Ancram’s history drops into view

Pat Hoysradt, Farmer/ Image contributed

ANCRAM—Imagine being able to travel down the roads of a town and see images of its past around every bend.

Come spring in Ancram, you will be able to.

A historic banner project has come to life in the studio of local mixed media artist Lynne Perrella, who brought the idea to the Town Board back in June. After getting board approval, she set about creating 50 2-foot by 4-foot historic banners using her collage techniques to combine historic photographs, typography and visual image snippets of a famous local quilt.

In a phone interview this week, Ms. Perrella told The Columbia Paper she has long been impressed by Ancram’s “amazing historic archives—all under lock and key.

“The most unifying [feature] of any town is its history—it makes people feel good. It brings everyone together. Newcomers are fascinated by it” and to the people who grew up there “it is their legacy, their story.”

The goal of the banner project is to bring the town’s priceless historic archives to light. It “elevates our shared history and makes it visible,” she said.

Ms. Perrella is volunteering her time and talents for the project and her inspiration is much the same as it was for the Historic Vestibule she designed and put in place in the Town Hall entryway about eight years ago. All who enter can get a taste of the town’s evolution and see pieces of its past.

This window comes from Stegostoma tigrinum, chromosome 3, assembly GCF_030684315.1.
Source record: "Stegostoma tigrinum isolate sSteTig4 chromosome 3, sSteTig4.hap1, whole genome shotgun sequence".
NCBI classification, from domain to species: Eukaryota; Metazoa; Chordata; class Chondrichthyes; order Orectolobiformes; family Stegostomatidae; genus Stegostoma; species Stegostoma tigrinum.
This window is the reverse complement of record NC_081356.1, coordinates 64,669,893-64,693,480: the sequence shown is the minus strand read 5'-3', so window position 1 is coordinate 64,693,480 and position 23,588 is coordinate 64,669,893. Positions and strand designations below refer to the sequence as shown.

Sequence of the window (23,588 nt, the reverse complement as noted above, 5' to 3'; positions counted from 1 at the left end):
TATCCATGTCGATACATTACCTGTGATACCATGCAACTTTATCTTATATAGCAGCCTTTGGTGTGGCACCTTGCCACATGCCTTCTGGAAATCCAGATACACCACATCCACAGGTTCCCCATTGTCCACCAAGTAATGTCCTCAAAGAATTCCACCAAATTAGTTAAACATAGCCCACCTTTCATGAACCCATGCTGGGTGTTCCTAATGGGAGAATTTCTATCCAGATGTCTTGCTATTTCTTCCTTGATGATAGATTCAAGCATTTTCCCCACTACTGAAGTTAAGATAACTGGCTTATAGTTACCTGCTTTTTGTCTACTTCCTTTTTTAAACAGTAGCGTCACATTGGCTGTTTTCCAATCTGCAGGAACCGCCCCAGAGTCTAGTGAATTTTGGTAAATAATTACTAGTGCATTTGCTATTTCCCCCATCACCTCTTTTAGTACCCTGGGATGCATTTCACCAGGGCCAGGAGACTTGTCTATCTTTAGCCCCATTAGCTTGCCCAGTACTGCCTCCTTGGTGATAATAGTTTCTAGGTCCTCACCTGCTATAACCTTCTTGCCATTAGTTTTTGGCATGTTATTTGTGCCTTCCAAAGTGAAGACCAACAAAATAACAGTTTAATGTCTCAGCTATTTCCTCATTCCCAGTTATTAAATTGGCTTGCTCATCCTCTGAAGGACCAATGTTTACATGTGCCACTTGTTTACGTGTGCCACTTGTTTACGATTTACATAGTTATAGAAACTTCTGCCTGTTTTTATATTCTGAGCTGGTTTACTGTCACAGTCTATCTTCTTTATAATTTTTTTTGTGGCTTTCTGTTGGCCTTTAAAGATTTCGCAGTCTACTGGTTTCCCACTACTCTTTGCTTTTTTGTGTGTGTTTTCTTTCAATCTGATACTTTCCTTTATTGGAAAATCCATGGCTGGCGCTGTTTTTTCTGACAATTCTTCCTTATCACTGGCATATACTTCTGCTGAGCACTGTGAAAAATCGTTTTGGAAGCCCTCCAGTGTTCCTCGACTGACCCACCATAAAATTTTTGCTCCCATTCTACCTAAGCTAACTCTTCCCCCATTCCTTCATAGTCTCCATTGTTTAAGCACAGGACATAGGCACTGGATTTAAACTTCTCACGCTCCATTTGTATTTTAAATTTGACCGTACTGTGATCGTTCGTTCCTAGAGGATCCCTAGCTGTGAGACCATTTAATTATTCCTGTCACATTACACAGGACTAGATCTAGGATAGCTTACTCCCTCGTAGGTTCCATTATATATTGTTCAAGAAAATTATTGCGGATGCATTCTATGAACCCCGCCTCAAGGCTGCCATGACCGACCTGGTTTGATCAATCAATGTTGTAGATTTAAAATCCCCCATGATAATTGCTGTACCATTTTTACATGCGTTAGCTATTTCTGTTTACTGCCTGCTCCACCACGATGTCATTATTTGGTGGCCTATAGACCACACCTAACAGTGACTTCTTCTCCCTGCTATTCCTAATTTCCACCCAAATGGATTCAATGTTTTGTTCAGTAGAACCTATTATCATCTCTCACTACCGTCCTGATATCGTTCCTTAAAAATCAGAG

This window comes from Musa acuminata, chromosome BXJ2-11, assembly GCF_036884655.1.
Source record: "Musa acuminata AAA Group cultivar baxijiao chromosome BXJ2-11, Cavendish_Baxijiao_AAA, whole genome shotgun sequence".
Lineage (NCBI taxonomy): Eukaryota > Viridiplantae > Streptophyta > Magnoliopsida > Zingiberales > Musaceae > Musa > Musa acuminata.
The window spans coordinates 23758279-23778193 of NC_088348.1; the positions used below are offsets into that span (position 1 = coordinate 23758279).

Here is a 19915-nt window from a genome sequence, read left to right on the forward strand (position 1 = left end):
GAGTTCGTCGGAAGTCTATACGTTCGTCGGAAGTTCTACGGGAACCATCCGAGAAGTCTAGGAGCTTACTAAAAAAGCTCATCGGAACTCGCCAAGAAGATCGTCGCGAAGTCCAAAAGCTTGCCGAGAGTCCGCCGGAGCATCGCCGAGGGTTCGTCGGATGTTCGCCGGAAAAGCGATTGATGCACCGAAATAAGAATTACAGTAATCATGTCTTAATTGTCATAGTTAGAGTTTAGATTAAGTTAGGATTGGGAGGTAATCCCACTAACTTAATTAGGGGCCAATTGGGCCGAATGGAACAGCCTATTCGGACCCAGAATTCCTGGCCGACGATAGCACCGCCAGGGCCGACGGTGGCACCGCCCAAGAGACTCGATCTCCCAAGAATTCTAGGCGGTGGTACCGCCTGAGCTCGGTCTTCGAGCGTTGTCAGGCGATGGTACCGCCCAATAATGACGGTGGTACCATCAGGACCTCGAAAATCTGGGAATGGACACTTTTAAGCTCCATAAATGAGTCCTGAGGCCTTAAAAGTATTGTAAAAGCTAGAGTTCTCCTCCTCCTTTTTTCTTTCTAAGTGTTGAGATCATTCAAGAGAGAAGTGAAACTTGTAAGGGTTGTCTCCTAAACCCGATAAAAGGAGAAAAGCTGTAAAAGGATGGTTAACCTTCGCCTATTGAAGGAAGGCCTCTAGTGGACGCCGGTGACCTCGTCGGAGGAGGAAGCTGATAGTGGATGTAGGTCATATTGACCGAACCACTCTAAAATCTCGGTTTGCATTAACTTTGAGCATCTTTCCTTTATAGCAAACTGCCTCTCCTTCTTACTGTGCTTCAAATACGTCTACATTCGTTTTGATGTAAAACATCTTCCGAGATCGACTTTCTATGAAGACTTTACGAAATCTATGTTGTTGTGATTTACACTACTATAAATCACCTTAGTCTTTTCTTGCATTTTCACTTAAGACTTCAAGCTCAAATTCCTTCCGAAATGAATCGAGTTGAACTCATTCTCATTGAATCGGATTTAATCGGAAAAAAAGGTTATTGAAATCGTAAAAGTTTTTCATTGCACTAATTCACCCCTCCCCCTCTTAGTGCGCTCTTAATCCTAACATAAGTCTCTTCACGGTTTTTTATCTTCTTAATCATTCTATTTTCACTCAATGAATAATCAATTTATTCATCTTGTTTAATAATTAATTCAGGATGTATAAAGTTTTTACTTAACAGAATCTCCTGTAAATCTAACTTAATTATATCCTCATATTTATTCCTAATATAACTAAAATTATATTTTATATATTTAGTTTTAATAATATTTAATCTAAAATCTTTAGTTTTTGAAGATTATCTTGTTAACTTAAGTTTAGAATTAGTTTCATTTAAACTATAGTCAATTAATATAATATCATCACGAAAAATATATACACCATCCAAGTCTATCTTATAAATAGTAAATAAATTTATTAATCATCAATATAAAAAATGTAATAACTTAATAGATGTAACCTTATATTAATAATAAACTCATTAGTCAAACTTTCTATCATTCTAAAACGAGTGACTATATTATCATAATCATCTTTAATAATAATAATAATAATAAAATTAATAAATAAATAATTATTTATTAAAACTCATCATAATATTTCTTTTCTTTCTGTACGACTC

Railroad Station in Ancramdale/ Image contributed

The historic banners incorporate three visual elements: historic photographic images from the archives; typography, all bear the words—ANCRAM / Historic Farming Community; and red and white sections of the Mary Moon Rockefeller album quilt.

According to the book “Quilts in the Attic: Uncovering the Hidden Stories of the Quilts We Love,” by Karen Musgrave, the circa 1856 quilt was sewn by Mary Moon Rockefeller in anticipation of her wedding. It is an example of an album quilt because the center of every square was embroidered with the name of a local family. The 87- by- 95-inch fully-restored and framed quilt now hangs in the Town Hall meeting room, a gift from the Ancram Preservation Group.

The theme of the banners is people, places or activities depicted in vintage images from the archives.

Among the images are: the old papermill, the stone bridge, a young couple on their wedding day, fire company members, a railroad station, the Ancramdale store, a farmer, farming families, a World War I veteran, a one-room schoolhouse with students and teacher and the old Borden milk plant.

Paper Mill in Ancram

Ms. Perrella, who has lived in Ancram with her husband, John, for more than 30 years, uses her collage skills to take various elements and reinvent them in a cohesive way.

The banners are now in the process of being printed on both sides of a heavyweight vinyl material that looks like canvass and is weatherproof. They will be hung from utility poles in and around Ancram, Ancramdale and Boston Corners in the spring.

Ms. Perrella brought a finished banner with the artwork finalized and digitized for inspection by the Town Board in November. The board agreed to allot about $4,000 to getting all 50 banners made.

In conjunction with the banners, Ms. Perrella will also create a brief video for the town’s website that will identify the people, places and activities that appear on the banners.

Once everything is up, Ms. Perrella told the board, “then we can have a party.”

To contact Diane Valden email

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